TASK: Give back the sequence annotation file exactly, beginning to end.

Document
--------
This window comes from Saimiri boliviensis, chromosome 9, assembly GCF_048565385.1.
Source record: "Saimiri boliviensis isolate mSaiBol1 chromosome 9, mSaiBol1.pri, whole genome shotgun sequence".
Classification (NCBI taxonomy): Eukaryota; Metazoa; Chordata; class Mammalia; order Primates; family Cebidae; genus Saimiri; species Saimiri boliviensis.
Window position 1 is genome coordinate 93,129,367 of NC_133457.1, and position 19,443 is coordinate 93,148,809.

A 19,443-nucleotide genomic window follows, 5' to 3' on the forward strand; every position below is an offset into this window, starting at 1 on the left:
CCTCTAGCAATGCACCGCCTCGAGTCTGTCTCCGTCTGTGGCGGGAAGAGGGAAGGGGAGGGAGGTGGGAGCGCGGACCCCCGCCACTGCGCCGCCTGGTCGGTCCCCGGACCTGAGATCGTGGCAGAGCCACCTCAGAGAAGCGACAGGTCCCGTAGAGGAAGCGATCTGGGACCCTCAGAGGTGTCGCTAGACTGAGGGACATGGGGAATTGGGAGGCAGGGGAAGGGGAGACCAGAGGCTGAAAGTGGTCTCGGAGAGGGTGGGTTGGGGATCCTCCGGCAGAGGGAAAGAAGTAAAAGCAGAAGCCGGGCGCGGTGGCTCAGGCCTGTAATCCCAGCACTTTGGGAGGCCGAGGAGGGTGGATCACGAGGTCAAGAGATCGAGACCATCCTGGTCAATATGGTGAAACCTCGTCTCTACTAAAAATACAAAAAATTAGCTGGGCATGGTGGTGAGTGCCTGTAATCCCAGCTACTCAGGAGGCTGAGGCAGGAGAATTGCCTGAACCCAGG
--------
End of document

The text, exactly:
This window comes from Saimiri boliviensis, chromosome 9, assembly GCF_048565385.1.
Source record: "Saimiri boliviensis isolate mSaiBol1 chromosome 9, mSaiBol1.pri, whole genome shotgun sequence".
Classification (NCBI taxonomy): Eukaryota; Metazoa; Chordata; class Mammalia; order Primates; family Cebidae; genus Saimiri; species Saimiri boliviensis.
Window position 1 is genome coordinate 93,129,367 of NC_133457.1, and position 19,443 is coordinate 93,148,809.

A 19,443-nucleotide genomic window follows, 5' to 3' on the forward strand; every position below is an offset into this window, starting at 1 on the left:
CCTCTAGCAATGCACCGCCTCGAGTCTGTCTCCGTCTGTGGCGGGAAGAGGGAAGGGGAGGGAGGTGGGAGCGCGGACCCCCGCCACTGCGCCGCCTGGTCGGTCCCCGGACCTGAGATCGTGGCAGAGCCACCTCAGAGAAGCGACAGGTCCCGTAGAGGAAGCGATCTGGGACCCTCAGAGGTGTCGCTAGACTGAGGGACATGGGGAATTGGGAGGCAGGGGAAGGGGAGACCAGAGGCTGAAAGTGGTCTCGGAGAGGGTGGGTTGGGGATCCTCCGGCAGAGGGAAAGAAGTAAAAGCAGAAGCCGGGCGCGGTGGCTCAGGCCTGTAATCCCAGCACTTTGGGAGGCCGAGGAGGGTGGATCACGAGGTCAAGAGATCGAGACCATCCTGGTCAATATGGTGAAACCTCGTCTCTACTAAAAATACAAAAAATTAGCTGGGCATGGTGGTGAGTGCCTGTAATCCCAGCTACTCAGGAGGCTGAGGCAGGAGAATTGCCTGAACCCAGG